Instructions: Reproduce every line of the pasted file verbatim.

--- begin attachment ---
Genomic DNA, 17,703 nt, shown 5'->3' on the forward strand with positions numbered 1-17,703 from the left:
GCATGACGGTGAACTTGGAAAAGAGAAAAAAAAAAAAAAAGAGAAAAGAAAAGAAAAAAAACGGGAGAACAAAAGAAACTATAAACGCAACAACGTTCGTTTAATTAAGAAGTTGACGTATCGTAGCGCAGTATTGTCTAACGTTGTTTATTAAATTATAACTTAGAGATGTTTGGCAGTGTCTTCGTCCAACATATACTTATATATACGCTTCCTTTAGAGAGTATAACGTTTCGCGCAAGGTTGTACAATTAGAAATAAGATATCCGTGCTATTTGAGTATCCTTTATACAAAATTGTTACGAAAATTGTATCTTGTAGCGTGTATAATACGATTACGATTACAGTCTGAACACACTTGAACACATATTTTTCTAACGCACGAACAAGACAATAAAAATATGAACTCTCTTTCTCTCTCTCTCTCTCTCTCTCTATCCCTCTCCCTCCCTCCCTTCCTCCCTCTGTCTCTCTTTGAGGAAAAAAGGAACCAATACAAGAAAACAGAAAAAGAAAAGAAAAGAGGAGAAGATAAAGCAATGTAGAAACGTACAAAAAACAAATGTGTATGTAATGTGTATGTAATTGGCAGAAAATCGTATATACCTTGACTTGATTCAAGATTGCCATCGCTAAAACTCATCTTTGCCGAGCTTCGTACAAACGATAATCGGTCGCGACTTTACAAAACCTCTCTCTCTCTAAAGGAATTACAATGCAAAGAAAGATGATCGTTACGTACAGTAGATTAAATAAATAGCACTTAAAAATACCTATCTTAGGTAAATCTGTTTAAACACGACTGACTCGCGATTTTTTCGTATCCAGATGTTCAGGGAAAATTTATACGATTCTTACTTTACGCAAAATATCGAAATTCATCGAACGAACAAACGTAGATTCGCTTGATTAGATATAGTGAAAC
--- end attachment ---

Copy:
Genomic DNA, 17,703 nt, shown 5'->3' on the forward strand with positions numbered 1-17,703 from the left:
GCATGACGGTGAACTTGGAAAAGAGAAAAAAAAAAAAAAAGAGAAAAGAAAAGAAAAAAAACGGGAGAACAAAAGAAACTATAAACGCAACAACGTTCGTTTAATTAAGAAGTTGACGTATCGTAGCGCAGTATTGTCTAACGTTGTTTATTAAATTATAACTTAGAGATGTTTGGCAGTGTCTTCGTCCAACATATACTTATATATACGCTTCCTTTAGAGAGTATAACGTTTCGCGCAAGGTTGTACAATTAGAAATAAGATATCCGTGCTATTTGAGTATCCTTTATACAAAATTGTTACGAAAATTGTATCTTGTAGCGTGTATAATACGATTACGATTACAGTCTGAACACACTTGAACACATATTTTTCTAACGCACGAACAAGACAATAAAAATATGAACTCTCTTTCTCTCTCTCTCTCTCTCTCTCTATCCCTCTCCCTCCCTCCCTTCCTCCCTCTGTCTCTCTTTGAGGAAAAAAGGAACCAATACAAGAAAACAGAAAAAGAAAAGAAAAGAGGAGAAGATAAAGCAATGTAGAAACGTACAAAAAACAAATGTGTATGTAATGTGTATGTAATTGGCAGAAAATCGTATATACCTTGACTTGATTCAAGATTGCCATCGCTAAAACTCATCTTTGCCGAGCTTCGTACAAACGATAATCGGTCGCGACTTTACAAAACCTCTCTCTCTCTAAAGGAATTACAATGCAAAGAAAGATGATCGTTACGTACAGTAGATTAAATAAATAGCACTTAAAAATACCTATCTTAGGTAAATCTGTTTAAACACGACTGACTCGCGATTTTTTCGTATCCAGATGTTCAGGGAAAATTTATACGATTCTTACTTTACGCAAAATATCGAAATTCATCGAACGAACAAACGTAGATTCGCTTGATTAGATATAGTGAAAC